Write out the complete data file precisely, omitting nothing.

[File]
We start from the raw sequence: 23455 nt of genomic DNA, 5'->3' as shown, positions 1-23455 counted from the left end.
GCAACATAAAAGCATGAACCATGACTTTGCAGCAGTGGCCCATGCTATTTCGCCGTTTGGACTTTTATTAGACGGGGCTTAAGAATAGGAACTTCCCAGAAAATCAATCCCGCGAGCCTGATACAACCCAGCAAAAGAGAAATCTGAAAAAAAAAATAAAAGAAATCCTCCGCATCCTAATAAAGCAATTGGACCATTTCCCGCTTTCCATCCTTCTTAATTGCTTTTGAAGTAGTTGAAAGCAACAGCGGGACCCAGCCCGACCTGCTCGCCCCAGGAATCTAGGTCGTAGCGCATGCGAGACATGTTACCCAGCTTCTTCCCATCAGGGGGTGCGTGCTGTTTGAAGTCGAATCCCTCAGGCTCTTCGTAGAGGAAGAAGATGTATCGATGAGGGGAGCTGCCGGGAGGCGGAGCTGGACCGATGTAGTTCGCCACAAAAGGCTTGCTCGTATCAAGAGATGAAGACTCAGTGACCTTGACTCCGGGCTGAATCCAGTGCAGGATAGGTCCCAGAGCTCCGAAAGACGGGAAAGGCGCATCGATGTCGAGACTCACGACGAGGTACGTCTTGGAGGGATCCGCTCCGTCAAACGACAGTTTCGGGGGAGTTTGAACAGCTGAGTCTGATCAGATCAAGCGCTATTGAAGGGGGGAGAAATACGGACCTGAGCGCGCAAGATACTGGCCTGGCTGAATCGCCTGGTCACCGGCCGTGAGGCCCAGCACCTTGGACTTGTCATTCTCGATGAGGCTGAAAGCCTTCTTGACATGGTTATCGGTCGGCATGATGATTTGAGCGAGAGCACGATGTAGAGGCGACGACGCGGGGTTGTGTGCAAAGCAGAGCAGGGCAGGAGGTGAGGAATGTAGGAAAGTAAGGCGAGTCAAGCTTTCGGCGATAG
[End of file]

We start from the raw sequence: 23455 nt of genomic DNA, 5'->3' as shown, positions 1-23455 counted from the left end.
GCAACATAAAAGCATGAACCATGACTTTGCAGCAGTGGCCCATGCTATTTCGCCGTTTGGACTTTTATTAGACGGGGCTTAAGAATAGGAACTTCCCAGAAAATCAATCCCGCGAGCCTGATACAACCCAGCAAAAGAGAAATCTGAAAAAAAAAATAAAAGAAATCCTCCGCATCCTAATAAAGCAATTGGACCATTTCCCGCTTTCCATCCTTCTTAATTGCTTTTGAAGTAGTTGAAAGCAACAGCGGGACCCAGCCCGACCTGCTCGCCCCAGGAATCTAGGTCGTAGCGCATGCGAGACATGTTACCCAGCTTCTTCCCATCAGGGGGTGCGTGCTGTTTGAAGTCGAATCCCTCAGGCTCTTCGTAGAGGAAGAAGATGTATCGATGAGGGGAGCTGCCGGGAGGCGGAGCTGGACCGATGTAGTTCGCCACAAAAGGCTTGCTCGTATCAAGAGATGAAGACTCAGTGACCTTGACTCCGGGCTGAATCCAGTGCAGGATAGGTCCCAGAGCTCCGAAAGACGGGAAAGGCGCATCGATGTCGAGACTCACGACGAGGTACGTCTTGGAGGGATCCGCTCCGTCAAACGACAGTTTCGGGGGAGTTTGAACAGCTGAGTCTGATCAGATCAAGCGCTATTGAAGGGGGGAGAAATACGGACCTGAGCGCGCAAGATACTGGCCTGGCTGAATCGCCTGGTCACCGGCCGTGAGGCCCAGCACCTTGGACTTGTCATTCTCGATGAGGCTGAAAGCCTTCTTGACATGGTTATCGGTCGGCATGATGATTTGAGCGAGAGCACGATGTAGAGGCGACGACGCGGGGTTGTGTGCAAAGCAGAGCAGGGCAGGAGGTGAGGAATGTAGGAAAGTAAGGCGAGTCAAGCTTTCGGCGATAG